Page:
Marco Mignoli: AGN Optical Classification & Luminosity Function


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Formation history of the optical data by using relation (Yu & Tremaine 2002, Marconi et al. 2004):SMBHs: mass density

  • Total accreted mass (hence BH mass density) can be estimated by LF assuming the mass-to-energy conversion factorε(Soltan 1982).

  • Compare with a local BH mass density estimated from the relation between BH mass and velocity dispersion to constrain ε.

  • Previous studies:

    • Fabian and Iwasawa (1999) , Elvis et al (2002):

      use the XRB intensity assuming z=2 for all the XRB source

    • Yu and Tremaine (2002)

      use the QSO optical LF from 2dF survey

    • Marconi et al. (2004)

      use both the XRB and SDDS data (galaxies & quasars)

Marco Mignoli: AGN Optical Classification & Luminosity Function


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1. Birth of AGNs optical data by using relation (Yu & Tremaine 2002, Marconi et al. 2004):

Major mergers between galaxies trigger nuclear gas flows to feed the BH, and trigger nuclear starbursts. The nucleus is obscured by dense gas.

2. Bright AGN phase

Accreting at around or slightly less than the Eddington rate. The gas

becomes transparent and the nucleus can be seen.

3. Death of bright AGNs

Radiation of AGNs expels gases to quench both BH accretion and star formation.

4. Faint AGN phases

Accreting at very low rates

The scenario for AGN formation and evolution

Marco Mignoli: AGN Optical Classification & Luminosity Function


The qso lf parameterization l.jpg
The QSO LF: Parameterization optical data by using relation (Yu & Tremaine 2002, Marconi et al. 2004):

  • Quasar LF: double power-law

  • Luminosity-dependent density evolution (Schmidt and Green 1983):

    (L,z) = (L,z) (L,z=0)

    Overall density evolves;

    Shape (bright and faint end slopes) evolves as well

Marco Mignoli: AGN Optical Classification & Luminosity Function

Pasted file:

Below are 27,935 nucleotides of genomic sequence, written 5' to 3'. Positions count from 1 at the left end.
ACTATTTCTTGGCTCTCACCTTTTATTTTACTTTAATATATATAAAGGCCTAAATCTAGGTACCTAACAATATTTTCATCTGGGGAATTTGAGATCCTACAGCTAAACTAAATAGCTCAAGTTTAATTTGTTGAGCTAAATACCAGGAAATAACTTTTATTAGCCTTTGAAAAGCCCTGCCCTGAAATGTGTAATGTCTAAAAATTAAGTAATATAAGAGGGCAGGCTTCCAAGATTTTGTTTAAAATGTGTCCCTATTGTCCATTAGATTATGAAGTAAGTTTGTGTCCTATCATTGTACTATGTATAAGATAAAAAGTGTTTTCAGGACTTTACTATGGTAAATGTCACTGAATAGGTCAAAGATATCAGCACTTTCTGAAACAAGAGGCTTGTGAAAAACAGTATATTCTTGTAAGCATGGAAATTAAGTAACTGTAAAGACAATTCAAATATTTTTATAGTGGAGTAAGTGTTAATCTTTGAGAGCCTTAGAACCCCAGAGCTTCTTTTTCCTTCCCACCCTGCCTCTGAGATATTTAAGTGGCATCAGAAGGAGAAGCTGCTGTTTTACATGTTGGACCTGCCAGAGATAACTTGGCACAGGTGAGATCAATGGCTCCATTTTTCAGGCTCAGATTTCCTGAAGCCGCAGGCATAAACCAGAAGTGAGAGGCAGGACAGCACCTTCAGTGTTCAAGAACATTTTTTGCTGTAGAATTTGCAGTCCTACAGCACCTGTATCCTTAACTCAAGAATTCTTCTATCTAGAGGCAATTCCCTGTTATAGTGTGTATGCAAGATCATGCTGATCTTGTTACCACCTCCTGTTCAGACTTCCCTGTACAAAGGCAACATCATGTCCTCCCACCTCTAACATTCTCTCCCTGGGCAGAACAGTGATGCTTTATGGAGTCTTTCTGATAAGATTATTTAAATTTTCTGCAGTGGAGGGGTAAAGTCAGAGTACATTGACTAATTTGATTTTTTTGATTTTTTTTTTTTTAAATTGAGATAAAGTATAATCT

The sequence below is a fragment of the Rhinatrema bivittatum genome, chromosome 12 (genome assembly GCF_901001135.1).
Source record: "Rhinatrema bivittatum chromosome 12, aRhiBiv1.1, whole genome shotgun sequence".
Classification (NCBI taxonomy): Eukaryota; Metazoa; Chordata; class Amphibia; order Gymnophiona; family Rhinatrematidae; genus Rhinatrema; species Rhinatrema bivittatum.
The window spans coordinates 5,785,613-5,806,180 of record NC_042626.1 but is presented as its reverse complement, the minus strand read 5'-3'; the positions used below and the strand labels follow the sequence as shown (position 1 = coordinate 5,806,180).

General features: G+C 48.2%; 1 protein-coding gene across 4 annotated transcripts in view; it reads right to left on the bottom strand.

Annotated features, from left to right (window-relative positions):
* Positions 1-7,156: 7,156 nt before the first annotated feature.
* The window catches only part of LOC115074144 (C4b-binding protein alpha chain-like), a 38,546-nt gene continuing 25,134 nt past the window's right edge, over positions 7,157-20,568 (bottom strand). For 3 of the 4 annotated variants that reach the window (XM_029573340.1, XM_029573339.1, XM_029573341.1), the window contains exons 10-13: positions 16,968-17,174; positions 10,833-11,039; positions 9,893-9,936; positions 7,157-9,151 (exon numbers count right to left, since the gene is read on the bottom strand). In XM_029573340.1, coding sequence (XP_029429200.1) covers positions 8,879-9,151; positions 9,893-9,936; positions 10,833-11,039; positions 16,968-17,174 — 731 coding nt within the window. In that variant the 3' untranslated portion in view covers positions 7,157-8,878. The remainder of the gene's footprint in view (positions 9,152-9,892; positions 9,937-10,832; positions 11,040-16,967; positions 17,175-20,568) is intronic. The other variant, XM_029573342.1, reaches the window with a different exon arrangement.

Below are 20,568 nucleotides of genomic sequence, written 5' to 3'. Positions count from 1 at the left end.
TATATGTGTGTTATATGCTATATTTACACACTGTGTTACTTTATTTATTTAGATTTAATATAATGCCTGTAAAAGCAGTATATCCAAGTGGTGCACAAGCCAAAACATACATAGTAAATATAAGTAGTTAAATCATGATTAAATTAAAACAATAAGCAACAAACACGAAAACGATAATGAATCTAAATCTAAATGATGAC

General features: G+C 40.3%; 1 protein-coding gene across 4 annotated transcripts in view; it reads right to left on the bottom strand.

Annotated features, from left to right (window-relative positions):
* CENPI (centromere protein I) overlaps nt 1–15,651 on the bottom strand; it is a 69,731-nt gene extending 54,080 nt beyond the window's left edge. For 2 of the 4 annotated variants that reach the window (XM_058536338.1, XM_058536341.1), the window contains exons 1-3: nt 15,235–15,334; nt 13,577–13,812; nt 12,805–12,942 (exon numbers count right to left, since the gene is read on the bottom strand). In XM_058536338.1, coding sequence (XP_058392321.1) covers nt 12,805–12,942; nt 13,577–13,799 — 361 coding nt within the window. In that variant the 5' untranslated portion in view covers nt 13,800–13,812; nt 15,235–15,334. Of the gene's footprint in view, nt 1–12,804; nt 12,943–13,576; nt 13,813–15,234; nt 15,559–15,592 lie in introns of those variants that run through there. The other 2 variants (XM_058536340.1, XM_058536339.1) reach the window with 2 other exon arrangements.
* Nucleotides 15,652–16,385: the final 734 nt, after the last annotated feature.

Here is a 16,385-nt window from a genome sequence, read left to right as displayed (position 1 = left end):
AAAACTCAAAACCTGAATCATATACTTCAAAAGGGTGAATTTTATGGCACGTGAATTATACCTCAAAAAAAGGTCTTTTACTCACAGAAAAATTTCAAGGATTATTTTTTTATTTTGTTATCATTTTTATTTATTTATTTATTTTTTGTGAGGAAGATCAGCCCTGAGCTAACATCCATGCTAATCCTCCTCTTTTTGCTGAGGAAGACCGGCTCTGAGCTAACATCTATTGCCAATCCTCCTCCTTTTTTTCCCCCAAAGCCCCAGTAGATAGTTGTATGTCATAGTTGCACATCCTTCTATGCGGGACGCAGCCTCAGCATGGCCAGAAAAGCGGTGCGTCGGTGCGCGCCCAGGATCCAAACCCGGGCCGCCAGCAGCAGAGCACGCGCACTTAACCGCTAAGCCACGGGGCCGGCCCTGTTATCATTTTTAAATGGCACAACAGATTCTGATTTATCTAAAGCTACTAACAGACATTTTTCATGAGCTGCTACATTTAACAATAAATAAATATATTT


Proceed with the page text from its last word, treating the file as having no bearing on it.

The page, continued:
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2QZ optical data by using relation (Yu & Tremaine 2002, Marconi et al. 2004):

QSO Luminosity Function from 2dF Quasar Survey

www.2dfquasar.org

Marco Mignoli: AGN Optical Classification & Luminosity Function


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3 Lya optical data by using relation (Yu & Tremaine 2002, Marconi et al. 2004):

2 CIV

CIII

MgII

1

OIII

0 4000 Åobserved wavelength8000 Å

redshift


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Properties of the 2dF Quasar Survey optical data by using relation (Yu & Tremaine 2002, Marconi et al. 2004):

  • Quasars selected from pointlike sources using U-B:B-R colours (UVX)

  • 0.3<z<2.5

  • ~25000 B<21 QSOs in final catalogue

  • Volume probed ~4 x109h-3Mpc3

    www.2dfquasar.org

Croom et al. 2002, MNRAS, 322, L29

Croom et al. 2004, MNRAS, 349, 1397

Marco Mignoli: AGN Optical Classification & Luminosity Function


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Optical Counts from 2dF Quasar Survey optical data by using relation (Yu & Tremaine 2002, Marconi et al. 2004):

Marco Mignoli: AGN Optical Classification & Luminosity Function


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Optical Luminosity Function from 2dF Quasar Survey optical data by using relation (Yu & Tremaine 2002, Marconi et al. 2004):

Boyle et al. 2001

Marco Mignoli: AGN Optical Classification & Luminosity Function


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Optical Luminosity Function from 2dF Quasar Survey optical data by using relation (Yu & Tremaine 2002, Marconi et al. 2004):

Best fit model: pure luminosity evolution (PLE):